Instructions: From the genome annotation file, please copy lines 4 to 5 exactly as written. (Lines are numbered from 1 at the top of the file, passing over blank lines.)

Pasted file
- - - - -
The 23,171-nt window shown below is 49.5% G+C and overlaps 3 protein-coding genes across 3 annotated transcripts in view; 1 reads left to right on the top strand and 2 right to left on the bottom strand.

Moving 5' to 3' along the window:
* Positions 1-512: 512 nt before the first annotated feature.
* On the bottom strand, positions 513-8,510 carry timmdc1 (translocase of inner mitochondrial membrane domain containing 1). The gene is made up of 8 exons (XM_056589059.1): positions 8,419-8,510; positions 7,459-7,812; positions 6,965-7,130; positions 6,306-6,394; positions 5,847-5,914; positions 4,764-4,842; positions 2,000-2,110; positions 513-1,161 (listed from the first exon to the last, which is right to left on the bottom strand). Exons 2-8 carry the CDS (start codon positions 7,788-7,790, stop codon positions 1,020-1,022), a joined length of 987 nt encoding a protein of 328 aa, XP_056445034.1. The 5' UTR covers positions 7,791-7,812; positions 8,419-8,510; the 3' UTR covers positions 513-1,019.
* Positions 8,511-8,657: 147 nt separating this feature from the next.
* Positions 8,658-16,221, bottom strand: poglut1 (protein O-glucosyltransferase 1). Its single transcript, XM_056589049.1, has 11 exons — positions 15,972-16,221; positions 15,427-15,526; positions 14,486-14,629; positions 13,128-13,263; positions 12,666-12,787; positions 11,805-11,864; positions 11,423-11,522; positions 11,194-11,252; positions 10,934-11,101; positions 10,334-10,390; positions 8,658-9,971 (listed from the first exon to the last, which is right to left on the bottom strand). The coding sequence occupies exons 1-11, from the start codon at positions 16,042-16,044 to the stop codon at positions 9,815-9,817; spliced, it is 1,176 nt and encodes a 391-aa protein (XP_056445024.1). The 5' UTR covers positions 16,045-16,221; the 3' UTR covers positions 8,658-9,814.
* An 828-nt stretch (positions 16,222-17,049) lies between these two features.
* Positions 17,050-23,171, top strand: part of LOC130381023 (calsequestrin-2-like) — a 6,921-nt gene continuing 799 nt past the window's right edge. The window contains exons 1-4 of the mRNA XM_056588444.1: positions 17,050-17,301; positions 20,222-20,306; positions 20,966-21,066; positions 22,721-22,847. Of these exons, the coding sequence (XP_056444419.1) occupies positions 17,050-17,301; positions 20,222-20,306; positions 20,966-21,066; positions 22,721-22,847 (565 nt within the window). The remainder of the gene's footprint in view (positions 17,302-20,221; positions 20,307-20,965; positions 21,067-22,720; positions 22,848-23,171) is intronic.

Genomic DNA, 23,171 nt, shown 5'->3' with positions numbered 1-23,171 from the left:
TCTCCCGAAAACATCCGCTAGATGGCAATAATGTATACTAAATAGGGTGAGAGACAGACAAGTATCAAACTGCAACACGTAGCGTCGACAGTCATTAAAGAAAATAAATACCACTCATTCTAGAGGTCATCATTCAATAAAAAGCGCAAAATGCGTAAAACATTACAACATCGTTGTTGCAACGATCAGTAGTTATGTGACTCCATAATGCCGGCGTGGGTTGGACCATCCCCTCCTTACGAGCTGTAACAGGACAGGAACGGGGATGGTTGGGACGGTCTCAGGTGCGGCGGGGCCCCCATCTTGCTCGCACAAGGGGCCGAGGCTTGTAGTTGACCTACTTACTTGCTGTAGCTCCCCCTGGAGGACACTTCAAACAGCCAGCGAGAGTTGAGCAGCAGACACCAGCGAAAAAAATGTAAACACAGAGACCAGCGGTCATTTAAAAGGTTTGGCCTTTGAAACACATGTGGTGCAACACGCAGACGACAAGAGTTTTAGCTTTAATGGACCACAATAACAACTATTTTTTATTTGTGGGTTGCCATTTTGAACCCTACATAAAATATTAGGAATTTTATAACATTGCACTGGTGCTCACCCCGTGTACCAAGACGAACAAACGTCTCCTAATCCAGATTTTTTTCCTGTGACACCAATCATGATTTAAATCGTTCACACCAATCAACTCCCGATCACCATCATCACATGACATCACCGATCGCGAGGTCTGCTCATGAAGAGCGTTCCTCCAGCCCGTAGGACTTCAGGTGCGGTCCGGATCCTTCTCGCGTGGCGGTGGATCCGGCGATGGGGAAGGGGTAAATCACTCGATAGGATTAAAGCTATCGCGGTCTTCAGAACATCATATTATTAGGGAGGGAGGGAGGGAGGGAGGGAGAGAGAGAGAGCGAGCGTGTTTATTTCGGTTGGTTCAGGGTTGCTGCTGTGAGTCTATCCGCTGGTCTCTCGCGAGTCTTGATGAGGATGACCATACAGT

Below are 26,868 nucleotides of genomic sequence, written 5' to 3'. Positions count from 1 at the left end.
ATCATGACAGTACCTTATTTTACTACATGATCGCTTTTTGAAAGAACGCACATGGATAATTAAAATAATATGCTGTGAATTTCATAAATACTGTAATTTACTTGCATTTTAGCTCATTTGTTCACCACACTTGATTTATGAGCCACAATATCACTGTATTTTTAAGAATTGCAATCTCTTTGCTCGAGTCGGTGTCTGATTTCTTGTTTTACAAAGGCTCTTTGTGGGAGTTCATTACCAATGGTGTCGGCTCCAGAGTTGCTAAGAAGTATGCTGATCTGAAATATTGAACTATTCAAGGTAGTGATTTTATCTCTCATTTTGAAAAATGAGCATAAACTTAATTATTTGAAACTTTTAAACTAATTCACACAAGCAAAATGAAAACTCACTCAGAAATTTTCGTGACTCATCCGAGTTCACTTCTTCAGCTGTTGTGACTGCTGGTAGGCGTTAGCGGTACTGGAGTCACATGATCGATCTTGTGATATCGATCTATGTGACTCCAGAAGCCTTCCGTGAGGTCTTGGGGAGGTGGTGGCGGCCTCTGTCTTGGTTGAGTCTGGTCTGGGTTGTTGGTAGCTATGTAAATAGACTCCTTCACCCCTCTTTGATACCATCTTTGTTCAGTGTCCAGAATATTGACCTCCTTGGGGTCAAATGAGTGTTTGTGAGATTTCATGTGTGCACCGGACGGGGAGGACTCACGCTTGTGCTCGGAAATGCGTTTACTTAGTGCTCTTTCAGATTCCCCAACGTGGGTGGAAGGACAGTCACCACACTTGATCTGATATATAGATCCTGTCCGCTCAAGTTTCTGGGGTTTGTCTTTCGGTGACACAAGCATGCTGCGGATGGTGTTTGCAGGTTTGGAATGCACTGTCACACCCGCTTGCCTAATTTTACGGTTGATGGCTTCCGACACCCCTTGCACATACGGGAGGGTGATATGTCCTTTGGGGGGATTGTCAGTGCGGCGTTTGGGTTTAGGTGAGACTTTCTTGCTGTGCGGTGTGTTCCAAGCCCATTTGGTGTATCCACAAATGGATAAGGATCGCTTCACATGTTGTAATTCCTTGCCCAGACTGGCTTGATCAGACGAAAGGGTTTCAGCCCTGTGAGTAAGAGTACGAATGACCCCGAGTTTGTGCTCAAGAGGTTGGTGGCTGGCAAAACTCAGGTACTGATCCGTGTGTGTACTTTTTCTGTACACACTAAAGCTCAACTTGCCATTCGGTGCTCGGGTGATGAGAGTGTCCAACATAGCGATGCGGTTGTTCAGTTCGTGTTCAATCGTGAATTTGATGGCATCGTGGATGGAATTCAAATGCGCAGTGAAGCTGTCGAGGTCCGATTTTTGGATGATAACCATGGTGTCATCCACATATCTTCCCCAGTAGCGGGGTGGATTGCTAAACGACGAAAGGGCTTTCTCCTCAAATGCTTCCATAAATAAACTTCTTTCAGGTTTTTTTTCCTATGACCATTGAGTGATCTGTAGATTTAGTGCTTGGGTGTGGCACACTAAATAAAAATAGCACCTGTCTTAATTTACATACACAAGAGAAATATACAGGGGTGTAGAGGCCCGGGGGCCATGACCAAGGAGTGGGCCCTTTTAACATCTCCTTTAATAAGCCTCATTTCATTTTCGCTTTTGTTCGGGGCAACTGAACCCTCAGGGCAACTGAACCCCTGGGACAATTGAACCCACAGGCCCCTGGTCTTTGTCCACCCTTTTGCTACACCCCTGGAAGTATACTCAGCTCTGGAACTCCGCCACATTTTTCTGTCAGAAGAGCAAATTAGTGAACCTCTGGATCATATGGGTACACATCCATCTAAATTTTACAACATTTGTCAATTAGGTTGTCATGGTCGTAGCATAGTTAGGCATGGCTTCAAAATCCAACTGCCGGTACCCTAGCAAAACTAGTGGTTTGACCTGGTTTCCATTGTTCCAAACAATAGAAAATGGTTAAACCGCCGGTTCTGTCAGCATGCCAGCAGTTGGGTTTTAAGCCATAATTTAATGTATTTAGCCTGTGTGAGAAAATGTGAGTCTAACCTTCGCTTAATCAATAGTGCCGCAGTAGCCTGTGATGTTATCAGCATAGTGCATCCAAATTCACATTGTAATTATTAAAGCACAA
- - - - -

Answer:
* On the bottom strand, positions 513-8,510 carry timmdc1 (translocase of inner mitochondrial membrane domain containing 1). The gene is made up of 8 exons (XM_056589059.1): positions 8,419-8,510; positions 7,459-7,812; positions 6,965-7,130; positions 6,306-6,394; positions 5,847-5,914; positions 4,764-4,842; positions 2,000-2,110; positions 513-1,161 (listed from the first exon to the last, which is right to left on the bottom strand). Exons 2-8 carry the CDS (start codon positions 7,788-7,790, stop codon positions 1,020-1,022), a joined length of 987 nt encoding a protein of 328 aa, XP_056445034.1. The 5' UTR covers positions 7,791-7,812; positions 8,419-8,510; the 3' UTR covers positions 513-1,019.
* Positions 8,511-8,657: 147 nt separating this feature from the next.